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his friends, engroffed his time, and prevented the recollection of his cares from preying on his mind. Scarcely, however, had he recovered his health and fpirits, when he was again plunged into the deepest affliction by the lofs of his amiable wife, who, after many years of lingering fufferance, and pious refignation, expired in his arms, on the 23d of June, 1770; an event which he has defcribed in the following Work with elegant tenderness and fenfibility. The deep and poignant forrow he felt on this misfortune, increased the local complaint under which he laboured to fo dreadful a degree, that he was obliged, on the 11th of June, 1771, to repair to Berlin, and place himself under the care of M. Mickel, a celebrated furgeon, for the purpose of undergoing an operation. It was performed with great kill; and he received fuch perfect relief, as to be able to enjoy fociety always with vivacity, and frequently with eafe. This period, indeed, feems to have been the happiest of his life he had the inexpreffible graPage 246.
tification of finding himself relieved from a long and cruel complaint, of enjoying the charms of a moft agreeable private fociety, of being univerfally received with the greatest attention, and of becoming acquainted with many literary characters in Germany. His reception on his return to Hanover was equally pleasing, and he flattered himself that he fhould at last enjoy a permanent state of health. But he seemed, alas! destined to experience a conftant viciffitude of pleasure and of pain; for, in à fhort time after his return, he experienced another fource of inquietude in the death of his wife's mother, who, except his fon and daughter, whofe education she had undertaken to fuperintend, was the only companion of his domeftic hours. His children too, thofe common comforts to a parent under affliction, were to him additional caufes of the keenest anguishand the deepeft diftrefs. His daughter had, from her earlieft infancy, difcovered fymptoms of confumption, fo ftrong: and inveterate as to defy all the powers
of medicine. During their refidence in Swifferland, a young man, as hand"fome in his person as he was amiable "in the qualities of his mind," had, after a long intimacy, conceived a violent attachment for her: he was "the "object of her firft, of her only affec"tion;" and it was mutually agreed by their parents to unite them, in proper time, in the bands of matrimony; but, foon after her removal to Hanover, it feems that, for fome caufe, which does not clearly appear, he put a period to his existence. This dreadful event gave a violent shock to her feeble constitution, and threw her into a languishing complaint, which at length ended in a hæmorrhage of the lungs, and in the fummer of 1781 deftroyed her life. The character of this amiable girl, and the feelings of her afflicted father on this melancholy event, his own pen has very affectingly defcribed in the following .Work.*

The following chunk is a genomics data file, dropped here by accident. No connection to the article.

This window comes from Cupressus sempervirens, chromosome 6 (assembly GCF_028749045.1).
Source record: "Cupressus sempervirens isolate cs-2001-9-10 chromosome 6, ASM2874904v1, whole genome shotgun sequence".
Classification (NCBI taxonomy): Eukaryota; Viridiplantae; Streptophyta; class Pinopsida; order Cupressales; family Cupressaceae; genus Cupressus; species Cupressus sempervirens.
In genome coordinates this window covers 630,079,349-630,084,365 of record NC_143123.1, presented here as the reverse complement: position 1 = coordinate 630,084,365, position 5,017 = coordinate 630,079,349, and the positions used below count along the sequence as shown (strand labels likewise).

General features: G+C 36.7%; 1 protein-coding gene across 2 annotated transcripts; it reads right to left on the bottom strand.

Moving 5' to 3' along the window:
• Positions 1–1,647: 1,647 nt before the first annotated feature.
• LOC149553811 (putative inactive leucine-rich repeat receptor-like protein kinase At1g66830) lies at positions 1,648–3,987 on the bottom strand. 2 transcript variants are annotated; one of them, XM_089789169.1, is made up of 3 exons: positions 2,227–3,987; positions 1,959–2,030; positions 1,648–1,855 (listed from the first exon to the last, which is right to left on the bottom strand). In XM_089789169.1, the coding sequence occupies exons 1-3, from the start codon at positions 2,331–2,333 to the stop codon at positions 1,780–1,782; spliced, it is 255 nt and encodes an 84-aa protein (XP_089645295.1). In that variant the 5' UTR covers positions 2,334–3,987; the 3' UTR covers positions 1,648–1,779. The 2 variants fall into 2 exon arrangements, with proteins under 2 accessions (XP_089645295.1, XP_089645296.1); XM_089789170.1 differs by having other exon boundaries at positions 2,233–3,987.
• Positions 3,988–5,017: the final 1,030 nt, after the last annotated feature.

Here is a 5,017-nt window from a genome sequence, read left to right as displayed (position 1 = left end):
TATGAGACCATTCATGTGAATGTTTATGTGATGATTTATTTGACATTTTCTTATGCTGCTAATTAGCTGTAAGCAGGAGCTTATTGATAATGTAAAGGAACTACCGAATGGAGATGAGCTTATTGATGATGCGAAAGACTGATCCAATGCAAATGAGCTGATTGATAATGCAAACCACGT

But the state and condition of his fon was still more diftreffing to his feelings *Page: 257
than even the death of his beloved daughter. This unhappy youth, who, while he was at the univerfity, difcovered the fineft fancy and the foundest underftanding, either from a malignant and inveterate fpecies of fcrophula, with which he had been periodically tortured from his earlieft infancy, or from too close an application to ftudy, fell very early in life into a ftate of bodily infirmity and mental languor, which terminated, in the month of December, 1777, in a total derangement of his faculties; and he has now continued, in fpite of every endeavour to restore him, a perfect idiot for more than twenty years.
The domeftic comforts of Zimmerman were now almost entirely destroyed: he had no one, except Madame de Dering, the fifter of M. Strube, Secretary of State, with whom he could "hold com"munion fweet and large;" and the, to complete his mifery, was obliged foon afterwards to leave Hanover, and attend her husband to a diftant part of Germany, where he had lately been appoints ed to a new employment. The unhappy
and comfortless fituation of Zimmerman, Jwith whom he had lived on terms of the purest friendship during his refidence at Hanover, made a deep impreffion on ther mind, and called forth all the tendereft feelings of her heart. Wifely conceiving that the only chance of preventing him from falling a victim to his affections, was by uniting him once more in matrimony with fome object worthy of his choice, the carefully examined the character and difpofition of her female friends, and at length fixed upon the daughter of M. Berger, the King's Phyfician at Lunenbourg, and niece to Baron de Berger, as a perfon in every refpect qualified to make him happy. Madame de Dering managed the introduction with great delicacy and addrefs; and had the pleasure to obferve, foon afterwards, that the fentiments of the parties correfponded perfectly with her own. A friendship founded on a reciprocity of tafte and difpofition, ripened very quickly into the tendereft doin affection; and they were united to each about the beginning